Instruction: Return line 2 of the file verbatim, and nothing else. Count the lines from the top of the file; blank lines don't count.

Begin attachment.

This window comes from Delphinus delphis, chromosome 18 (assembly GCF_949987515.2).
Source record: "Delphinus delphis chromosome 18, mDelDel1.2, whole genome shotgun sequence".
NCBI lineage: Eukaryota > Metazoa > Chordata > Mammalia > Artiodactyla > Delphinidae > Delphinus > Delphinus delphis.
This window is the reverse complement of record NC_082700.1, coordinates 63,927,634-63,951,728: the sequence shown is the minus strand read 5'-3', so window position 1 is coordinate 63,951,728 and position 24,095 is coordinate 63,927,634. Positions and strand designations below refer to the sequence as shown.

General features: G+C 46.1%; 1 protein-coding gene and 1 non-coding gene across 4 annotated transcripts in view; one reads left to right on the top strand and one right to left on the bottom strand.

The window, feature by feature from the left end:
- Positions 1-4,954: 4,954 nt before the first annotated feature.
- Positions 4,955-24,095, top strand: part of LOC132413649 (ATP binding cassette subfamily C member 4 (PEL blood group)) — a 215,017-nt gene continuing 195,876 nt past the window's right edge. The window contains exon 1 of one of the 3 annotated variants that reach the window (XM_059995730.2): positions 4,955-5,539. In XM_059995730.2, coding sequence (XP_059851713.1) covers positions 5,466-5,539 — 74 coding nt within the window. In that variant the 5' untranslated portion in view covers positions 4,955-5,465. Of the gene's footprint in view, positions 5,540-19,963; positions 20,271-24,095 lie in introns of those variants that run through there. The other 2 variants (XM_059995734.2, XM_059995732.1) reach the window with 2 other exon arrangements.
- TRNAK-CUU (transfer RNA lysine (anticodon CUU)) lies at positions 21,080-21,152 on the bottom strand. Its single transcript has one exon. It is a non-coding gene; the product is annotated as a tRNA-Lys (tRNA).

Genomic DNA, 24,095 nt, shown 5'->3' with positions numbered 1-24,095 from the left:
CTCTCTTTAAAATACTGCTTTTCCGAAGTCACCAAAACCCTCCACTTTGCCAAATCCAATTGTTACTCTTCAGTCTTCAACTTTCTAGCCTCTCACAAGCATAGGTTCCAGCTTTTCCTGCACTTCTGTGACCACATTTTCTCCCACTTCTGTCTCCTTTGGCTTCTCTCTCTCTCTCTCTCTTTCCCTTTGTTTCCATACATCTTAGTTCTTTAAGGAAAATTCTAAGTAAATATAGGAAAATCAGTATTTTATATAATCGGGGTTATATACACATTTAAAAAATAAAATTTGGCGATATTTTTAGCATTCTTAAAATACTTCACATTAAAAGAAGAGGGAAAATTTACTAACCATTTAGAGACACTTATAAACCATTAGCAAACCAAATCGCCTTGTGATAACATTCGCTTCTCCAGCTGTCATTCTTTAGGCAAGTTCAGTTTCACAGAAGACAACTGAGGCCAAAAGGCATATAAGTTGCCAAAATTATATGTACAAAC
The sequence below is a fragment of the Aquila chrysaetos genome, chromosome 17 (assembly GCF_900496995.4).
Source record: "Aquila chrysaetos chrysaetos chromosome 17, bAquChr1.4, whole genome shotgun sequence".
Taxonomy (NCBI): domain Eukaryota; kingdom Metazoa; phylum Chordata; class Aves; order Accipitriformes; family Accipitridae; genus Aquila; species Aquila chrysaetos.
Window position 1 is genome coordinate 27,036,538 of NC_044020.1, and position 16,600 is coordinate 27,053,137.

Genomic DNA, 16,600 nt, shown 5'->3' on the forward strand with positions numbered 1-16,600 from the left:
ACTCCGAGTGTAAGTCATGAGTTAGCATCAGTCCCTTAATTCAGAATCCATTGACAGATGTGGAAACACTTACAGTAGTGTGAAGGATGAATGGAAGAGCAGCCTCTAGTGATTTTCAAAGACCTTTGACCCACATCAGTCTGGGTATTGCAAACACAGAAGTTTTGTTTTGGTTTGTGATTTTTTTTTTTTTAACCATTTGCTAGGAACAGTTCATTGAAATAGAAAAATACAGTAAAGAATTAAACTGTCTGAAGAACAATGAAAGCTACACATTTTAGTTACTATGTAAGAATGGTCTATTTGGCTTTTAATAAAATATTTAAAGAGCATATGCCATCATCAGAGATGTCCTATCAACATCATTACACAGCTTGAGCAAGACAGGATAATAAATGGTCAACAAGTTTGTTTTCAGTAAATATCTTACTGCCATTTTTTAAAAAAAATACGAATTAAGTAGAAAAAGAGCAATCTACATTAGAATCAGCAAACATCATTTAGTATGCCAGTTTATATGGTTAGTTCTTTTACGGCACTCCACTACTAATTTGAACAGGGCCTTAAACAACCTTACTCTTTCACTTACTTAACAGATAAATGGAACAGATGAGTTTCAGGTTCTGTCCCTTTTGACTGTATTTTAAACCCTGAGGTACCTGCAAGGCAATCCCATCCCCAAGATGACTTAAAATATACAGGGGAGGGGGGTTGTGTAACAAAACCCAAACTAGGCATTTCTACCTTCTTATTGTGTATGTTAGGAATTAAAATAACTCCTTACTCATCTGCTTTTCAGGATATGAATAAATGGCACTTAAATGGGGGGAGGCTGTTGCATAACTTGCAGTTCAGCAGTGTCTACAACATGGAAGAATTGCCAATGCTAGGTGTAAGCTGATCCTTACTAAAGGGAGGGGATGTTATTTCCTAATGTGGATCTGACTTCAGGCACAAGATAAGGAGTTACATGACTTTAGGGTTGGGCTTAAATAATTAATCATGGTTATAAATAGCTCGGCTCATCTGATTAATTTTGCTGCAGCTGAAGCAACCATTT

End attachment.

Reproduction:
Source record: "Delphinus delphis chromosome 18, mDelDel1.2, whole genome shotgun sequence".